• Niki Ptt

            Wouldn’t be so sure about that… The BrahMos for example can skim at 5m above sea level, while being capable of Mach 2+.
            As for anti-ASCMs easily taking out supersonic ASCMs, I’ll leave you to that illusion. In test conditions (not to say rigged conditions) for example, the PAAMS/Aster 30 combination we use in the French Navy is capable of one-shot-one-kill easily. In real conditions against a supersonic ASCM, it might take 2 to 3 Aster to take out a single missile, and we’ll realize our fancy VLS can empty really fucking too fast…

          • Duane

            No – the BrahMos does NOT sea skim at supersonic. It ravels 99% of its path at subsonic speeds at wave top, then just before it enters terminal phase, it zooms up – making itself an extremely easy target to sense, target, and shoot out of the sky, and then supposedly zooms down on the target at supersonic speed.

            It’s all for show – a SS ASCM is much more vulnerable to shoot down than a subsonic sea skimmer. The Russians always go for show, and big headline speed specs because they know the suckers in the US media and ignorant commenters will be impressed without having the foggiest idea of how cruise missiles and anti-cruise missiles really work. It’s Potemkin Village stuff.

          • El Kabong

            “Supersonic cruise missiles are extremely overrated …. they’re actually easier to sense, target, and destroy than wave hugging subsonics, which are very difficult to sense, target, and destroy.”?

            Prove it.

            Seems the Russians haven’t been listening to you FOR DECADES.

            I suggest you go read up on Russian AShM’s. Say, AS-4 Kitchens, AS-6 Kingfish, SS-N-22 Sunburns…

          • Duane

            Yeah, that would be the same Russians who lost the Cold War, and are the world’s biggest failed state in history.

          • El Kabong

            Yeah, the west spent how many TRILLIONS to oppose the USSR and Warsaw Pact?

            How’d the Vietnam war work out for you Yanks?

          • Duane

            Thank you comrade .. your St. Petersberg slip is showing, by the way.

            So what if we spent trillions? We were competent and powerful enough to vastly outspend the Rooskies, who could not even competently run a bakery to keep bread on the shelf, let alone manage a harvest without having to buy American grain, or to run a military that wasn’t so horribly incompetent that the Soviets killed more of their OWN military and civilians than the Nazis did.

            Russians – the world’s most incompetent human beings.

          • El Kabong

            Your hockey helmet slipped off, Duaney.

  • Refguy

    Nice to see some good news for a change. BZ

  • Z-man

    Funny how the media/politico spin is making the Houthis the bad bad guys in this when it’s the ‘Neoconned’ Saudis that are attacking the Houthis civilian population by air because they can’t beat them on the ground. Cholera and other diseases are being extended by the inept (or not) bombing by the Saudis on the civilian population.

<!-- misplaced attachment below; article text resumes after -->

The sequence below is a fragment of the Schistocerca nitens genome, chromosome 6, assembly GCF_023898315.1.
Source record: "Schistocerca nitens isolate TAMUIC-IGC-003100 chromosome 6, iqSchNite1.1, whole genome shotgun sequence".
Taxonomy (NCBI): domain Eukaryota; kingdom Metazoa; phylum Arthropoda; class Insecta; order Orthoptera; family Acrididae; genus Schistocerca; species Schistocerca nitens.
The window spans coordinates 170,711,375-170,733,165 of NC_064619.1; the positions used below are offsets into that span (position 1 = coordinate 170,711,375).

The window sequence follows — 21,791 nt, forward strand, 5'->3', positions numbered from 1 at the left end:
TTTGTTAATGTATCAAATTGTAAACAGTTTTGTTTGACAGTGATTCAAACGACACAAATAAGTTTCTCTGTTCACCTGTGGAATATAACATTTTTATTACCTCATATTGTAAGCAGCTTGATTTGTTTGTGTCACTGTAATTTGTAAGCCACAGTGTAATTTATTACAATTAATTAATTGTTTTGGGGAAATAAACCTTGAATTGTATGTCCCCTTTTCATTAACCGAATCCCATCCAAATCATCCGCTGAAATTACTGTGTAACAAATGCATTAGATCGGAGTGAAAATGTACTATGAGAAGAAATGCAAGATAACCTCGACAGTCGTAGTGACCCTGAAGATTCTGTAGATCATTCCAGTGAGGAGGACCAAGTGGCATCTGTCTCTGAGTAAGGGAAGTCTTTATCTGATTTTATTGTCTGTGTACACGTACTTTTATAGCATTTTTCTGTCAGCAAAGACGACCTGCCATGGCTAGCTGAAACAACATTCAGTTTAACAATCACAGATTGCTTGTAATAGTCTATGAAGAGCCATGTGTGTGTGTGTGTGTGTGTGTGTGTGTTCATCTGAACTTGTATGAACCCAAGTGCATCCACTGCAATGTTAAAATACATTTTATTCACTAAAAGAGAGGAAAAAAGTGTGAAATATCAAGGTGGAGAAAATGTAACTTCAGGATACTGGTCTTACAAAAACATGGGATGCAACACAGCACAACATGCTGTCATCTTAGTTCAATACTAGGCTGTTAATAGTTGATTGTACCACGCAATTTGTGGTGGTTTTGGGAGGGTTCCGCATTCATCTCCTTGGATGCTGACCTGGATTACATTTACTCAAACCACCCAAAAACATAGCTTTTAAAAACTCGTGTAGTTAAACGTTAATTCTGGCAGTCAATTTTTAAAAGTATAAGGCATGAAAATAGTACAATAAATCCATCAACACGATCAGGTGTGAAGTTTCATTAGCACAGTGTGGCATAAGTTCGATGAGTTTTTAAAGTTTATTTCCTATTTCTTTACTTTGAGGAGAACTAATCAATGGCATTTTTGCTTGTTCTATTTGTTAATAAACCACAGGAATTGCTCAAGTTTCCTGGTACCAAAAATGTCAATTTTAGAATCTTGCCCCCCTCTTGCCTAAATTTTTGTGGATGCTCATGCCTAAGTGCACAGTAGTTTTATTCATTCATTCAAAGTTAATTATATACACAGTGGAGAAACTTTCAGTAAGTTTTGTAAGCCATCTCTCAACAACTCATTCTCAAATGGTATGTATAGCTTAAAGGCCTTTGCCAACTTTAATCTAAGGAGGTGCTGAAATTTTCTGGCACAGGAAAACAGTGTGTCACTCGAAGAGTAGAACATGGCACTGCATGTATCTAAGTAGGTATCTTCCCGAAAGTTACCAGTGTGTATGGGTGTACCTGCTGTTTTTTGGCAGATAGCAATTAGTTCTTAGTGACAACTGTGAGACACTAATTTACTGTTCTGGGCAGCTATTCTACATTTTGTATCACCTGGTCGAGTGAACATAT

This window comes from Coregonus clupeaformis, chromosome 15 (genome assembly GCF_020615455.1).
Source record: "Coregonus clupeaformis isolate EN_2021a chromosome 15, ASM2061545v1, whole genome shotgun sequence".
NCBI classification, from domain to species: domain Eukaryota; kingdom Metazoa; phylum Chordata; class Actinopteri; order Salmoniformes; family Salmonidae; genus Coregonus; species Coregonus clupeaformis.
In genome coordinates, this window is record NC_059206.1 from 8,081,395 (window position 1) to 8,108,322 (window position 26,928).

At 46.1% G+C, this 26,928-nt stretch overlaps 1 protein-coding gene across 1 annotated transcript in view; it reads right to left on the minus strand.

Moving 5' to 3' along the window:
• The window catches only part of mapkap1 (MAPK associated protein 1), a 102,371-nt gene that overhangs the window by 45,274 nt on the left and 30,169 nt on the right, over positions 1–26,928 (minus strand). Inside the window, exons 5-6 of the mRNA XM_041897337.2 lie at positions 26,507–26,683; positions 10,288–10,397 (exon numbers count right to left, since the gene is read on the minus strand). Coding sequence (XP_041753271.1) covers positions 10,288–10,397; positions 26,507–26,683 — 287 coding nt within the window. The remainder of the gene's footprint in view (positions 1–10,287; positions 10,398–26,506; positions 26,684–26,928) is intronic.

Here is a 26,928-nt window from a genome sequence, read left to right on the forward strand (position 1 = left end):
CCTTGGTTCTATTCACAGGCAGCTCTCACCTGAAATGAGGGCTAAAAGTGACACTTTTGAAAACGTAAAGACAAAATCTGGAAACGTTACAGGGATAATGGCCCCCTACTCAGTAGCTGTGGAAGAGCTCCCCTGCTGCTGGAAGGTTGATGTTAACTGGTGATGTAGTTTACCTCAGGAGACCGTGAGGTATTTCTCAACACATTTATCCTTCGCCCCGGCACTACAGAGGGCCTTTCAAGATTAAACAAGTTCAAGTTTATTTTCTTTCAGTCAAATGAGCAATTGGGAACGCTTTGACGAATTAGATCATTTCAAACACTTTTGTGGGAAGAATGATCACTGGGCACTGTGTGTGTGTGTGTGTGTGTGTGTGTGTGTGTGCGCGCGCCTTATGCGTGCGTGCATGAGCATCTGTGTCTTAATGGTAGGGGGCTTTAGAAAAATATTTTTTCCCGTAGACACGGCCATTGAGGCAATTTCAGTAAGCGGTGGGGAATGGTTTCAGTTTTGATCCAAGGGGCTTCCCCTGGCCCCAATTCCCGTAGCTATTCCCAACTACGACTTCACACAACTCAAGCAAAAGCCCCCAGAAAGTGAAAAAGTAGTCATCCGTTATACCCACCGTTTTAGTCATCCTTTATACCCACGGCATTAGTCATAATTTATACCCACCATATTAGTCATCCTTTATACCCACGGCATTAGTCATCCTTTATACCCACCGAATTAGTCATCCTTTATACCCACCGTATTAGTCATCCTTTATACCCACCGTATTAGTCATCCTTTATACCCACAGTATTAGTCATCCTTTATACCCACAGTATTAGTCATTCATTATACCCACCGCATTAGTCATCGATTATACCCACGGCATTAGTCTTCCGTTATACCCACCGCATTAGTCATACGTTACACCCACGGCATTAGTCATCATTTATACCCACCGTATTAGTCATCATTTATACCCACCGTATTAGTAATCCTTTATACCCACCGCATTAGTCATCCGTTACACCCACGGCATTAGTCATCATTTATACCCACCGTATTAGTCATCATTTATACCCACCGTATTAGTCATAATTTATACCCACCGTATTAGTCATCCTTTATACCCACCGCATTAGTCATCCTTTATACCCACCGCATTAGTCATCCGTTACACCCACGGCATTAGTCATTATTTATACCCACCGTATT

• Duane

    Word salad that means nothing.

    I answered your question – the analyst said it was a C-802 that his the UAE vessel, and the cruise missiles that the Navy says were fired by the same installation that hit the Swift appeared to have the same appearance on US sensors. If you cannot connect those dots and still insist on arguing with yourself, go ahead.

    Bottom line – it was a cruise missile attack on the USS Mason and the ships it was escorting that appear to be identical to the C-802 fired by the same forces a few days earlier that was in fact confirmed to be a C-802. Therefore, ipso facto it was C-802s that were fired at the Mason and her flock.

    If you want to argue that the Houthis, a rebel group with no known military weapons infrastructure at all, somehow went to a warehouse and said, “hmmmm. we fired our C-802s three days ago, what shall we use for this attack .. flip a coin, will it be the Russian Klubs in our inventory, or the Exocets, or shall we just use another batch of C-802s? So many choices! We might have to change out our entire fire control sensor system, of course, and change out our launchers, and go find another crew of highly trained operators to switch from the C-802s to one of those other whatchamacallit anti ship cruise missile systems we have just laying around ready to fire at whatever comes our way.”

    • El Kabong

      All you spew is, “Blah, blah, blah….LCS!…blah…”.

  • OldHickory21

    Congrats to Captain and crew.

  • Duane

    I’ve never questioned the area air defense capabilities of our area air defense warships – the CGs and DDGs – to conduct area air defense against ASCMs or ASBMs. That is what they do for a living.

    My mentioning (in total sarcasm directed at you only) of having to change out missiles, missile launchers, sensors, and operating crews was about the lowly Houthi rebels, not about the capabilities of the US Navy. I’m sure you understood that unless you’re a lot dumber than I think. You are just filibustering because I caught you flatfooted making irrelevant comments.